An email appeared in my inbox the other day congratulating me on passing Pro: Designing and Developing ASP.NET Applications Using the Microsoft .NET Framework 3.5. The detailed results came in the mail today, indicating I’d scored 747 (700 was the pass mark).
This means I’ve now completed the requirements for Microsoft Certified Professional Developer (MCPD): ASP.NET Developer 3.5 certification, effectively upgrading the MCPD I got for .NET 2.0 last year.
What does this mean?
Well not a real lot really. We’ve had a few interesting discussions at work on the value of certifications. To be honest, while it is nice to add them to the resume, I don’t think they would make much difference as to whether I got a job or not – certainly I think experience is much more important in that respect.
So why bother then? A few reasons come to mind..
- They’re free (well they are if you manage to get vouchers or take beta exams as I’ve managed to do for every exam so far)
- You do get a nice feeling when you find out you’ve passed.
- You get nice certificates in the post that impress family and friends.
- It can be a useful gauge of how well you know a particular topic, and highlight weaker areas. Sometimes you might even learn useful new things along the way, or clarify something you weren’t sure about.
Finally, I do seem to get the occasional email asking how I passed my exams (and whether I could tell the person what the questions were).
Apart from a couple of exams where I have studied a bit, for the most part I just rely on my actual real-world experience, and when that fails, try to look at the answers logically and pick the one that looks the most likely. That seems to have worked pretty well for me so far.
And no I won’t tell you what the questions are, so don’t bother asking!
Last Friday I joined over 7,000 other cyclists to again take part in the Challenge Tour, riding the stage 4 route that the Tour Down Under professionals would also complete.
The last few years, I’ve ridden with my Dad, but this year due to recent surgery he was unable to participate. As we’d also been away for a couple of weeks my preparation was not what it could have been, so instead of attempting the full 155km course from Burnside Village to Angaston, I elected to just do the 97km starting from Mt Pleasant.
I took 4 hours 45 minute to complete the ride (including breaks) which I was quite happy with. It was only forecast to be 28 °C which is much better than last year, and this time I tried to drink a lot more regularly.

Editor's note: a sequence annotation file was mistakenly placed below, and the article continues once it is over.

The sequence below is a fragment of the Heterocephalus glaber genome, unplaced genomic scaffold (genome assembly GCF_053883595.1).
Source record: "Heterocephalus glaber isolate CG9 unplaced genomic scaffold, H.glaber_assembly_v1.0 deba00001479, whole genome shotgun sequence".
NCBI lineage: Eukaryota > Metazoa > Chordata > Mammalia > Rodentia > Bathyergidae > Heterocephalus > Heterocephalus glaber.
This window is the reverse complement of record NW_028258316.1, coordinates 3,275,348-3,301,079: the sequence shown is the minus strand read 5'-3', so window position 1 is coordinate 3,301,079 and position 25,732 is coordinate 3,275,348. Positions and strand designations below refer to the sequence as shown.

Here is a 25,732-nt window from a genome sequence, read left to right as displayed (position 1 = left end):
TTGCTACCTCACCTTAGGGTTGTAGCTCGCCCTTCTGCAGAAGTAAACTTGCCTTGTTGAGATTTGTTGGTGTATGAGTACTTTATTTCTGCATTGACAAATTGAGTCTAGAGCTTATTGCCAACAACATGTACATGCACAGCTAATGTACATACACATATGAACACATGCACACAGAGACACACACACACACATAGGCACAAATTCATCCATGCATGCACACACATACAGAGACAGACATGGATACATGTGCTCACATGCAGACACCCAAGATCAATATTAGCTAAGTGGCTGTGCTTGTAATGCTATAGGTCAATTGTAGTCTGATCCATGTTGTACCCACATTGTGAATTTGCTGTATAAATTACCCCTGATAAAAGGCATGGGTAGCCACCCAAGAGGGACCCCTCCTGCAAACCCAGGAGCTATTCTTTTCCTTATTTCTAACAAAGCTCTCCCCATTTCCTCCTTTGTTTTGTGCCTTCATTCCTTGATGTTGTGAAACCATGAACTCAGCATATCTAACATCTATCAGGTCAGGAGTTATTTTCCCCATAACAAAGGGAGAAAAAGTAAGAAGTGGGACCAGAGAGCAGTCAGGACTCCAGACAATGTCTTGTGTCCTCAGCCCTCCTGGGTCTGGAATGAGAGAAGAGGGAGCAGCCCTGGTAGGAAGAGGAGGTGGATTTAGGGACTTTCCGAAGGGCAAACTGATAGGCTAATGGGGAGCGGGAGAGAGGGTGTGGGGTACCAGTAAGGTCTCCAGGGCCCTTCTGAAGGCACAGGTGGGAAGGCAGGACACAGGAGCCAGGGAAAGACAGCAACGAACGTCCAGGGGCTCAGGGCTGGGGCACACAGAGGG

There was a sad note to finish on – unfortunately my bike did not travel well on the drive home. Somehow the front forks were bent sideways. Due to its age, I don’t think it’s worth repairing. I had been hoping to get a new bike later this year, but maybe those plans will have to be fast-tracked.
For some unexplained reason, the DVD drive on my home computer disappeared. Not physically – it’s still mounted in the case! But logically. A bit strange, as it was still listed in the BIOS at startup, but Windows XP didn’t show it under the local drives and the following message was in the System Event Log:
Event Type: Error Event Source: Service Control Manager Event Category: None Event ID: 7026 Description: The following boot-start or system-start driver(s) failed to load: Cdrom
Opening up Device Manager revealed the drive was listed, but had a problem - “Windows cannot load the device driver for this hardware. The driver may be corrupted or missing. (Code 39)”
I don’t know how this happened, but KB Article 314060 describes a resolution that worked for me.
This wasn’t actually the first thing I tried. Thinking that it may be hardware-related, I bought a new Pioneer DVR-216. Being a SATA drive, I then installed this into Dad’s video editing machine (which also meant I could do away with the extra IDE card and just use the motherboard IDE slot) and took his old PATA DVD drive and tried that in my older machine. As it turns out it didn’t make any difference to me, though Dad has probably ended up better off.